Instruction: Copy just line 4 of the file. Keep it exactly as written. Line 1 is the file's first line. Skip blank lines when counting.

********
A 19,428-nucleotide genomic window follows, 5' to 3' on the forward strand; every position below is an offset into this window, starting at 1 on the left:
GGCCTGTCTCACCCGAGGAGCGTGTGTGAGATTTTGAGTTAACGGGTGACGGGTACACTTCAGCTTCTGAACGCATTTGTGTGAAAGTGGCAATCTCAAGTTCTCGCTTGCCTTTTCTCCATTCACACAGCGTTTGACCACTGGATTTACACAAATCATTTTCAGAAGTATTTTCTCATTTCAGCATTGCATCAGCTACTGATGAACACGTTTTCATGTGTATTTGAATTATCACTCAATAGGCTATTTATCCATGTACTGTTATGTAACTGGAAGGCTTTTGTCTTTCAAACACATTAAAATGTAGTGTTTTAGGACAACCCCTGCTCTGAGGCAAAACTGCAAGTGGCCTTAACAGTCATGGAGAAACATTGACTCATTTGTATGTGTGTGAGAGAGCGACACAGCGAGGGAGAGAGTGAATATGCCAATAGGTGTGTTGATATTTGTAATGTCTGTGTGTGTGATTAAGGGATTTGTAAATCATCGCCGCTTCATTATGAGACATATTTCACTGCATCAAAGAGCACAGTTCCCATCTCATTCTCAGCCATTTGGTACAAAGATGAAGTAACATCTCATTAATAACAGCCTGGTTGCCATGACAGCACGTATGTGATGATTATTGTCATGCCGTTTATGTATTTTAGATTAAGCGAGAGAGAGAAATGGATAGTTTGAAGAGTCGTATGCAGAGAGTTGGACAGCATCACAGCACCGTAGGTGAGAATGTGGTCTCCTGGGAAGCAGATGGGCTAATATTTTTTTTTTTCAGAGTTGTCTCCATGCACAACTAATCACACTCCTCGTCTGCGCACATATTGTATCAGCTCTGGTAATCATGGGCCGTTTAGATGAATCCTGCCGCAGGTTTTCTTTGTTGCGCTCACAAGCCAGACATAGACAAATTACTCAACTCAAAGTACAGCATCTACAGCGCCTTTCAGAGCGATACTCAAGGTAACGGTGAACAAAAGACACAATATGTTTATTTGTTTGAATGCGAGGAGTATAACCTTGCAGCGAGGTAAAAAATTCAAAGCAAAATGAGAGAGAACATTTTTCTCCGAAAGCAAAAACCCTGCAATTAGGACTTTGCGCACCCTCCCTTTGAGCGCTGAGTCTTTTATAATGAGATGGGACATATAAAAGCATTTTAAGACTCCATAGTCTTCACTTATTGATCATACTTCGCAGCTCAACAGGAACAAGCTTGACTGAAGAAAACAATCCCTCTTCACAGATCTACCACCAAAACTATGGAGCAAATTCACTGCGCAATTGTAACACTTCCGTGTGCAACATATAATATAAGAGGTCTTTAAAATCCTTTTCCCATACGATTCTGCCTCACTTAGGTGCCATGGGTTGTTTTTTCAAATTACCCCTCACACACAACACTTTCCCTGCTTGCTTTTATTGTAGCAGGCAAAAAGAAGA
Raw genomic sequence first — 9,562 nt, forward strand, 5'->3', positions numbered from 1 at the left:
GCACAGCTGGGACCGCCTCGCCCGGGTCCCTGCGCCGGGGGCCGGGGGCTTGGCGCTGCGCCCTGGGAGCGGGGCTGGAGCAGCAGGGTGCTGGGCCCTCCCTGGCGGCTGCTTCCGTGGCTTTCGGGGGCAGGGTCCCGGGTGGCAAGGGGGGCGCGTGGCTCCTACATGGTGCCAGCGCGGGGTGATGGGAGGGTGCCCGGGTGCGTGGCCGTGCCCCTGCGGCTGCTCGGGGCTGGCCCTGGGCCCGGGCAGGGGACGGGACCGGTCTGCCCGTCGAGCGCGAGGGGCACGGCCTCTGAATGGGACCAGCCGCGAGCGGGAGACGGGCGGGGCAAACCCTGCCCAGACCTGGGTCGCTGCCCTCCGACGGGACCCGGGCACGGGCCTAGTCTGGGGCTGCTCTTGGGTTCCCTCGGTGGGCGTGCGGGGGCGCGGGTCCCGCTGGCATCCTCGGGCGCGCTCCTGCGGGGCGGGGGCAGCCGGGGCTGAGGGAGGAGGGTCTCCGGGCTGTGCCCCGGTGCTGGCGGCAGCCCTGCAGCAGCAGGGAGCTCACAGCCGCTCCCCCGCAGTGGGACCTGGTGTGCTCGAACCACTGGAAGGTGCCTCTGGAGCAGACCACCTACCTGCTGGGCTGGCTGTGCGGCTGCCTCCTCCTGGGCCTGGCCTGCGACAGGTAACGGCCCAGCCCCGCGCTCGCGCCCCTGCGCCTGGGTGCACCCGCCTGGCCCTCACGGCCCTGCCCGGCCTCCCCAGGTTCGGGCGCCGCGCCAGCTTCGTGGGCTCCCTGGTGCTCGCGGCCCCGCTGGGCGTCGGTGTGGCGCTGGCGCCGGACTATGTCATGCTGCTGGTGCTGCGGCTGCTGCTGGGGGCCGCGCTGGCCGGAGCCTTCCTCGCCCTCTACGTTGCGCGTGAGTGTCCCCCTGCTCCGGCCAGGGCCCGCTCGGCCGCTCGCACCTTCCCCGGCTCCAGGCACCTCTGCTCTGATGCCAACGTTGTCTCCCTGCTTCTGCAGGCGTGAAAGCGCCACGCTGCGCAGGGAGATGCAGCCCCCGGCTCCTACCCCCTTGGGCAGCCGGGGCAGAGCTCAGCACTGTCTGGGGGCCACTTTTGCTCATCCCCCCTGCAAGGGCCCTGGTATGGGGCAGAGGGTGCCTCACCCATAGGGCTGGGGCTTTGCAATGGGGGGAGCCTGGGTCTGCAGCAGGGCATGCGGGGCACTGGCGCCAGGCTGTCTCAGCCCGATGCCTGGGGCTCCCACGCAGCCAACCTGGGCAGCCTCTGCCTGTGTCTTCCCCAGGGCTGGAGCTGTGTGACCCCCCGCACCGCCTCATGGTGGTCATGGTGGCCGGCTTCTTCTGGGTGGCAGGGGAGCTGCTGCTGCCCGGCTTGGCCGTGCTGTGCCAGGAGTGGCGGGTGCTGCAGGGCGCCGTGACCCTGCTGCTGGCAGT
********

GCACAGCTGGGACCGCCTCGCCCGGGTCCCTGCGCCGGGGGCCGGGGGCTTGGCGCTGCGCCCTGGGAGCGGGGCTGGAGCAGCAGGGTGCTGGGCCCTCCCTGGCGGCTGCTTCCGTGGCTTTCGGGGGCAGGGTCCCGGGTGGCAAGGGGGGCGCGTGGCTCCTACATGGTGCCAGCGCGGGGTGATGGGAGGGTGCCCGGGTGCGTGGCCGTGCCCCTGCGGCTGCTCGGGGCTGGCCCTGGGCCCGGGCAGGGGACGGGACCGGTCTGCCCGTCGAGCGCGAGGGGCACGGCCTCTGAATGGGACCAGCCGCGAGCGGGAGACGGGCGGGGCAAACCCTGCCCAGACCTGGGTCGCTGCCCTCCGACGGGACCCGGGCACGGGCCTAGTCTGGGGCTGCTCTTGGGTTCCCTCGGTGGGCGTGCGGGGGCGCGGGTCCCGCTGGCATCCTCGGGCGCGCTCCTGCGGGGCGGGGGCAGCCGGGGCTGAGGGAGGAGGGTCTCCGGGCTGTGCCCCGGTGCTGGCGGCAGCCCTGCAGCAGCAGGGAGCTCACAGCCGCTCCCCCGCAGTGGGACCTGGTGTGCTCGAACCACTGGAAGGTGCCTCTGGAGCAGACCACCTACCTGCTGGGCTGGCTGTGCGGCTGCCTCCTCCTGGGCCTGGCCTGCGACAGGTAACGGCCCAGCCCCGCGCTCGCGCCCCTGCGCCTGGGTGCACCCGCCTGGCCCTCACGGCCCTGCCCGGCCTCCCCAGGTTCGGGCGCCGCGCCAGCTTCGTGGGCTCCCTGGTGCTCGCGGCCCCGCTGGGCGTCGGTGTGGCGCTGGCGCCGGACTATGTCATGCTGCTGGTGCTGCGGCTGCTGCTGGGGGCCGCGCTGGCCGGAGCCTTCCTCGCCCTCTACGTTGCGCGTGAGTGTCCCCCTGCTCCGGCCAGGGCCCGCTCGGCCGCTCGCACCTTCCCCGGCTCCAGGCACCTCTGCTCTGATGCCAACGTTGTCTCCCTGCTTCTGCAGGCGTGAAAGCGCCACGCTGCGCAGGGAGATGCAGCCCCCGGCTCCTACCCCCTTGGGCAGCCGGGGCAGAGCTCAGCACTGTCTGGGGGCCACTTTTGCTCATCCCCCCTGCAAGGGCCCTGGTATGGGGCAGAGGGTGCCTCACCCATAGGGCTGGGGCTTTGCAATGGGGGGAGCCTGGGTCTGCAGCAGGGCATGCGGGGCACTGGCGCCAGGCTGTCTCAGCCCGATGCCTGGGGCTCCCACGCAGCCAACCTGGGCAGCCTCTGCCTGTGTCTTCCCCAGGGCTGGAGCTGTGTGACCCCCCGCACCGCCTCATGGTGGTCATGGTGGCCGGCTTCTTCTGGGTGGCAGGGGAGCTGCTGCTGCCCGGCTTGGCCGTGCTGTGCCAGGAGTGGCGGGTGCTGCAGGGCGCCGTGACCCTGCTGCTGGCAGT